Journal of comparative physiology

, Volume 107, Issue 1, pp 67-76

First online:

Behavior of sea anemones evoked by the alarm pheromone anthopleurine

  • Nathan R. HoweAffiliated withHopkins Marine Station of Stanford University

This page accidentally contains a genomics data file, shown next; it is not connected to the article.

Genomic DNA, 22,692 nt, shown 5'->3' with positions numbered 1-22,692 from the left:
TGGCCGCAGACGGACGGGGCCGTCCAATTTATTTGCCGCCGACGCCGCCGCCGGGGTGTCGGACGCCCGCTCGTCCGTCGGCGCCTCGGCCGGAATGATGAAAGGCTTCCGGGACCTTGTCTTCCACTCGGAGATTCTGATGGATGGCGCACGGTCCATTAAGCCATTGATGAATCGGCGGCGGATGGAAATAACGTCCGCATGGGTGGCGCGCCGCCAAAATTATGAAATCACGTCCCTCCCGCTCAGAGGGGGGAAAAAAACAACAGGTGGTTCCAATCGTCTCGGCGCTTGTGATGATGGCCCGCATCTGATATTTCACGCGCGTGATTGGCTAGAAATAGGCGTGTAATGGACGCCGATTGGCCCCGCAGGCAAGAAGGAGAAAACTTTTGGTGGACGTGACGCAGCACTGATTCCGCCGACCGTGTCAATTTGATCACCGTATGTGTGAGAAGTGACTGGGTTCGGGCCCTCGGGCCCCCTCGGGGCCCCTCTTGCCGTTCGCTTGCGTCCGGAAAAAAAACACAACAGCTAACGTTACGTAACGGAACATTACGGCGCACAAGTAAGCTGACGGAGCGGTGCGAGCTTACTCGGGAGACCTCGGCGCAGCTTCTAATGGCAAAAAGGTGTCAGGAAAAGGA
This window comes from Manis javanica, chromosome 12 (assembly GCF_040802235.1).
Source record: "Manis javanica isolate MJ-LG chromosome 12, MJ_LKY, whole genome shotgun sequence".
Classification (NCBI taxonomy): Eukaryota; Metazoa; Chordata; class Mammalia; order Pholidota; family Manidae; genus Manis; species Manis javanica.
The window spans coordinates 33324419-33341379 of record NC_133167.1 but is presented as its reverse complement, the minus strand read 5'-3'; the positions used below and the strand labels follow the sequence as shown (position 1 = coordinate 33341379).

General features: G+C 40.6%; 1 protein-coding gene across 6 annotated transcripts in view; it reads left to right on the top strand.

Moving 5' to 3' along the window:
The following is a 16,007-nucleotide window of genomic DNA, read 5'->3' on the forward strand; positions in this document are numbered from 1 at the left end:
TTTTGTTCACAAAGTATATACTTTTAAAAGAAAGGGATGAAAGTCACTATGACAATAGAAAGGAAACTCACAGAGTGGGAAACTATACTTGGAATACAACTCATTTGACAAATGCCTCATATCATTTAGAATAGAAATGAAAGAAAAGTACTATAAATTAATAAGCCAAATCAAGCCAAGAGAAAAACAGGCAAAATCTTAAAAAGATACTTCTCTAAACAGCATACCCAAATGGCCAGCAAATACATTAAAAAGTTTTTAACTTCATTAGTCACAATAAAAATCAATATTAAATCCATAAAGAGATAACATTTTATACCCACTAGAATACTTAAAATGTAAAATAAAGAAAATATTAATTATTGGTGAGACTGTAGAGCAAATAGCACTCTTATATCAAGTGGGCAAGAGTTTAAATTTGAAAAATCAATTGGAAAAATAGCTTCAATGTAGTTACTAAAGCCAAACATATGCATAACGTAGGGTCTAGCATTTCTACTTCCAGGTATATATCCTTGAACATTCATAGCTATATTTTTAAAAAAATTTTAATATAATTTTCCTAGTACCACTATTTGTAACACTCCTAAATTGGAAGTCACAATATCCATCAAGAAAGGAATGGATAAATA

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The sea anemoneAnthopleura elegantissima undergoes a characteristic response when exposed to anthopleurine, a recently isolated alarm pheromone. Aboral longitudinal tentacle muscles and mesenterial retractor muscles undergo a mechanically summed, facilitated series of discrete, rapid, radially-symmetrical contractions, usually followed by a slow, smooth contraction (Figs. 1, 2, 5, 6). The rapid contractions of all retractor muscles are probably simultaneous (Fig. 3). The marginal sphincter contracts at a slower rate (Fig. 2). The alarm response of mesenterial retractor muscles to anthopleurine closely resembles reflex withdrawal in other anemones and is probably mediated by the through-conducting system. Anthopleurine receptors are located primarily on the tentacles. Of ten other species of anemones tested onlyAnthopleura xanthogrammica shows an alarm response to anthopleurine (Table 1).